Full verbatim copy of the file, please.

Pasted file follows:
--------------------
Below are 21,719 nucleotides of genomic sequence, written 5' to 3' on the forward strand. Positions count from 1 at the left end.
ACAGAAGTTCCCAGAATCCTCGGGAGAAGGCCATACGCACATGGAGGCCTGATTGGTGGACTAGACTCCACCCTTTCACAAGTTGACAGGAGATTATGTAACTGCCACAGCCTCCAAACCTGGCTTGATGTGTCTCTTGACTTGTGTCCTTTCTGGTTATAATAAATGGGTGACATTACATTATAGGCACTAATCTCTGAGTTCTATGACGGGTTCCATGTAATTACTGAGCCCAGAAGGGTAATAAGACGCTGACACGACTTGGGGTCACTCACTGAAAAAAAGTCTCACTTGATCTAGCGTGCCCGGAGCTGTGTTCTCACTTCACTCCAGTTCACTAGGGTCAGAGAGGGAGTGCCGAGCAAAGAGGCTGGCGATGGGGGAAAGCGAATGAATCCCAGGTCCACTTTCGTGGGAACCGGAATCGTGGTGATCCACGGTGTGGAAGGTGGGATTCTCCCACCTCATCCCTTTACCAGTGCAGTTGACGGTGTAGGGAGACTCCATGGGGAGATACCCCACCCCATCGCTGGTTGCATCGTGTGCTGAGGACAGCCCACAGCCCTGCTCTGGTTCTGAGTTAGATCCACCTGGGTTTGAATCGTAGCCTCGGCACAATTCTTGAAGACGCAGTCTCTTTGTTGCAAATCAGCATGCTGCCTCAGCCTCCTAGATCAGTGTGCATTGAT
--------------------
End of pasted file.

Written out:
Below are 21,719 nucleotides of genomic sequence, written 5' to 3' on the forward strand. Positions count from 1 at the left end.
ACAGAAGTTCCCAGAATCCTCGGGAGAAGGCCATACGCACATGGAGGCCTGATTGGTGGACTAGACTCCACCCTTTCACAAGTTGACAGGAGATTATGTAACTGCCACAGCCTCCAAACCTGGCTTGATGTGTCTCTTGACTTGTGTCCTTTCTGGTTATAATAAATGGGTGACATTACATTATAGGCACTAATCTCTGAGTTCTATGACGGGTTCCATGTAATTACTGAGCCCAGAAGGGTAATAAGACGCTGACACGACTTGGGGTCACTCACTGAAAAAAAGTCTCACTTGATCTAGCGTGCCCGGAGCTGTGTTCTCACTTCACTCCAGTTCACTAGGGTCAGAGAGGGAGTGCCGAGCAAAGAGGCTGGCGATGGGGGAAAGCGAATGAATCCCAGGTCCACTTTCGTGGGAACCGGAATCGTGGTGATCCACGGTGTGGAAGGTGGGATTCTCCCACCTCATCCCTTTACCAGTGCAGTTGACGGTGTAGGGAGACTCCATGGGGAGATACCCCACCCCATCGCTGGTTGCATCGTGTGCTGAGGACAGCCCACAGCCCTGCTCTGGTTCTGAGTTAGATCCACCTGGGTTTGAATCGTAGCCTCGGCACAATTCTTGAAGACGCAGTCTCTTTGTTGCAAATCAGCATGCTGCCTCAGCCTCCTAGATCAGTGTGCATTGAT